What should have been a happy time for director Wanuri Kahiu was peppered with sadness. Her moving drama about two young Kenyan girls falling in love was selected as the first Kenyan film to be shown at Cannes, however the film has been banned from being shown in her home country. In an interview director Kahiu stated that “We truly hoped the Kenya Film Classification Board [KFCB] would respect our right as creators to express ourselves,” however at the time of writing there has been no further development on whether her film will be allowed to be screened in Kenya.
The story centres around two women who are called Kena and Ziki, who meet and fall in love. Their romance unfolds against a backdrop of homophobia and intolerance in a country where homosexuality is outlawed, and the film is based on Jambula Tree, a prize-winning short story by Ugandan writer Monica Arac de Nyeko. The trailer starts with the women stating that they won’t be like anyone else, they will be real.
We can already see that this film is going to be centring relationship rather than sex, which was my main issue with Blue is the Warmest Color (which is perhaps a reflection of its male director). The film is an array of bright, dazzling colours and it looks full of life. The use of colour here is a great decision by Kahiu, especially with the character of Ziki who looks effortlessly cool with her pastel coloured dreadlocks and neon pink nails.
Kena is courted by a young man who states he can give her whatever she wants, a house, a mortgage, security. Kena replies back with “You think that’s all I want in life?” Only for her mae suitor to reply back with “That’s what everyone wants.” This is a nice introduction to our main character, who knows she is different from the mundane world she finds herself in, and that she is aware there’s more to life than the traditional gender roles which are trying to be forced upon her.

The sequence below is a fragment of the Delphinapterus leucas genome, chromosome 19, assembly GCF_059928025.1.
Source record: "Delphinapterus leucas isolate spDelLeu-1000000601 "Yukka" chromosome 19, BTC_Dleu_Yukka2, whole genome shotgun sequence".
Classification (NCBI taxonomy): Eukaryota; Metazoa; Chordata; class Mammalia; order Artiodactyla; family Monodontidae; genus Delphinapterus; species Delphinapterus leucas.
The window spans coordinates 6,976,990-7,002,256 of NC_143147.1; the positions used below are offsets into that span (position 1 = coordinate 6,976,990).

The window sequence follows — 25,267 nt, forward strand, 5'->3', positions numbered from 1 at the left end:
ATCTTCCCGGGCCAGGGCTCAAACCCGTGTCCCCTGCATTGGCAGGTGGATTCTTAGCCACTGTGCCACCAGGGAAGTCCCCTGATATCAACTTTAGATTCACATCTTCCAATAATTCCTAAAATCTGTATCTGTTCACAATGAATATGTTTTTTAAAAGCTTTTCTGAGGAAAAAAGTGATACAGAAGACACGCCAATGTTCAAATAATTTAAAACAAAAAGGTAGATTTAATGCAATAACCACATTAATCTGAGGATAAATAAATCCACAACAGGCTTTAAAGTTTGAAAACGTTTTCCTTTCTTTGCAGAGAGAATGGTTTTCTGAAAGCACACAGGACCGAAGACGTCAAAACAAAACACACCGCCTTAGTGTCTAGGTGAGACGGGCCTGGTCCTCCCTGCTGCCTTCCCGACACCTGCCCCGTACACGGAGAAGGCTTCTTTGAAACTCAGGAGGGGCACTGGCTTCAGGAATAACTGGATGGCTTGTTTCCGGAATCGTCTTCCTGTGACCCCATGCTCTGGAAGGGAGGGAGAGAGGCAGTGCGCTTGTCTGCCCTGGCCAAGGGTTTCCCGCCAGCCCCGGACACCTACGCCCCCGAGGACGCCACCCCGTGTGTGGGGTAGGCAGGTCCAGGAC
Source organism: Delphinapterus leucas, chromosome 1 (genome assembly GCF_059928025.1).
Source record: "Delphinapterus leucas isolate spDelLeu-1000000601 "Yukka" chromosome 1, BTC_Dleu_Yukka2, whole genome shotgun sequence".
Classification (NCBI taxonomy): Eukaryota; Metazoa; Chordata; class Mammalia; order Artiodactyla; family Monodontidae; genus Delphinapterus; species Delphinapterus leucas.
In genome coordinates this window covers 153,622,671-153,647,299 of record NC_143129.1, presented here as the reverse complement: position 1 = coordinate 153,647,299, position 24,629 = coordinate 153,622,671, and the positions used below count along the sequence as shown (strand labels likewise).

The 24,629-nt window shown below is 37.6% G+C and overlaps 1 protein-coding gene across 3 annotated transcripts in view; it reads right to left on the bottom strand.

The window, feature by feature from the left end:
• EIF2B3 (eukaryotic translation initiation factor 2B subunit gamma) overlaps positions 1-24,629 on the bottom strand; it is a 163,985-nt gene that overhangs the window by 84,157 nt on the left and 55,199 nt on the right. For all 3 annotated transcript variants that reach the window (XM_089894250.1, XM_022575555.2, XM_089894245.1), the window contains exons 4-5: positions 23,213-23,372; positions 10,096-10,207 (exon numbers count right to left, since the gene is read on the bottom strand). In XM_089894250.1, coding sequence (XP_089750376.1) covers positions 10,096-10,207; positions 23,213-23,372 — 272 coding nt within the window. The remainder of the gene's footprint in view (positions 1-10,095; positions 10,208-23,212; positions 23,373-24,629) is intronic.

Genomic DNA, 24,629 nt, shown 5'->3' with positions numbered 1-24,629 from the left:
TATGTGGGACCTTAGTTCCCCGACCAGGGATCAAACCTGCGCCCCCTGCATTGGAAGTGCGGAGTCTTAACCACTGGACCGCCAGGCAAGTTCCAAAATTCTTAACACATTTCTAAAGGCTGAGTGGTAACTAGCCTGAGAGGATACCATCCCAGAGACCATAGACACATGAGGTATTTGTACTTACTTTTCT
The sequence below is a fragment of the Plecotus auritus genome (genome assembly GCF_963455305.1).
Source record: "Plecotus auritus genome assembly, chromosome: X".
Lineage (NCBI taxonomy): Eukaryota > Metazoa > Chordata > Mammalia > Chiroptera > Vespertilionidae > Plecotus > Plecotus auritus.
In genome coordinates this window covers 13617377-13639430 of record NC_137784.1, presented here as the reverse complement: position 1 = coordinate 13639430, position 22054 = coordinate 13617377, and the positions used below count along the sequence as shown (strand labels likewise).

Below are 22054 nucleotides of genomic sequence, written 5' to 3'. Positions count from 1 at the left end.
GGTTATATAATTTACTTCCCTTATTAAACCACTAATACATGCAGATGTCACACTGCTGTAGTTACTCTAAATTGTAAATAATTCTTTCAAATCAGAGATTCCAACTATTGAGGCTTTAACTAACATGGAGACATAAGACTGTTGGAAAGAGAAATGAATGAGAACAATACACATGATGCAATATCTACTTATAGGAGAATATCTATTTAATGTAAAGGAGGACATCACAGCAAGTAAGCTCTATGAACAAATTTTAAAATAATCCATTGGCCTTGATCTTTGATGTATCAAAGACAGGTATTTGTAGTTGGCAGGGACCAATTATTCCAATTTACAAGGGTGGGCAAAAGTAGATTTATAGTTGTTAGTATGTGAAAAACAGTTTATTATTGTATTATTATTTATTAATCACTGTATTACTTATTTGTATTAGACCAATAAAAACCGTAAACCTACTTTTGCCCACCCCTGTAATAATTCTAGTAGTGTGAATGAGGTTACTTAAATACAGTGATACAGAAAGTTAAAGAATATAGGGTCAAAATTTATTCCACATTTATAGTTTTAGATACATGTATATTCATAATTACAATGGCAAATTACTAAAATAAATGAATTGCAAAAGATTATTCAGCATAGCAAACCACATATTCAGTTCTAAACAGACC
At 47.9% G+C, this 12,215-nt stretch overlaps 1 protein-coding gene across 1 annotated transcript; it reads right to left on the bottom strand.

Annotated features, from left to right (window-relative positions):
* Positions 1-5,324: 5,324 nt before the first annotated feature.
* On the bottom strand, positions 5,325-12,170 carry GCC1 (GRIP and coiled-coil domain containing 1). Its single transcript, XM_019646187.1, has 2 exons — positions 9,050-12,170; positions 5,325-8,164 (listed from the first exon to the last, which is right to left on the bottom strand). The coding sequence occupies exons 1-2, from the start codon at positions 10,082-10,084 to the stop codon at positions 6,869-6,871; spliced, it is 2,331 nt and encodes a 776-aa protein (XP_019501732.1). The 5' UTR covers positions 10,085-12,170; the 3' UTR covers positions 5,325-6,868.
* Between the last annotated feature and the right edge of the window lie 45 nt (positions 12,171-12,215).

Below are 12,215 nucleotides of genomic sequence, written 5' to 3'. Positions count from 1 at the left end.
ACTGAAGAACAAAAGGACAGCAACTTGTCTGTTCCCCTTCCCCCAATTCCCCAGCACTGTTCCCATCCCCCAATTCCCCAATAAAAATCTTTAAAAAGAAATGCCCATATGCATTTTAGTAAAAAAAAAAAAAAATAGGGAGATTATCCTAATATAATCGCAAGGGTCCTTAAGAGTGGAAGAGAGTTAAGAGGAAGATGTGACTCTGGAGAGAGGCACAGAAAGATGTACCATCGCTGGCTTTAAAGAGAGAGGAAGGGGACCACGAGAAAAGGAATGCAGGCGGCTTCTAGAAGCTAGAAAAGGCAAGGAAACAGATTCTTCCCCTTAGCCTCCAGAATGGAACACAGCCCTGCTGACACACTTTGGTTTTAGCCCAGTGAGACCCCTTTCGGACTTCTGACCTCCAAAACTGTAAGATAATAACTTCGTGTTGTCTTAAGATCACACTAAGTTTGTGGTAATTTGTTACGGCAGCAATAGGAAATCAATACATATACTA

We discover that Kena wants to become a doctor, and she also wants to be with another young woman, Ziki. At first their relationship is more like a friendship, they go out clubbing and go on day trips with one and another, but there’s something more to their relationship.
We discover that these young women live in an extremely homophobic world, their father’s are politicians and they attend church, where the priest preaches about the “dangers of same-sex marriage.” There are clear obstacles that these young women must overcome, and the shots of Ziki reaching for Kena’s hand, only for Kena to swat it away, is heartbreaking.
The trailer doesn’t give much away, in regards of the film’s conclusion but I hope it will be a happy ending. The performances from the leading actresses Samantha Mugatsia and Sheila Munyiva look strong, and the director seems very confident with her style. This looks to be a moving film, which will hopefully get the attention it deserves. The final shot is the character of Kena being involved in a religious act, looking straight at the camera, her face expressionless, but we can see the pain and anger in her eyes. In 2018, how can we still live in a world full of prejudice?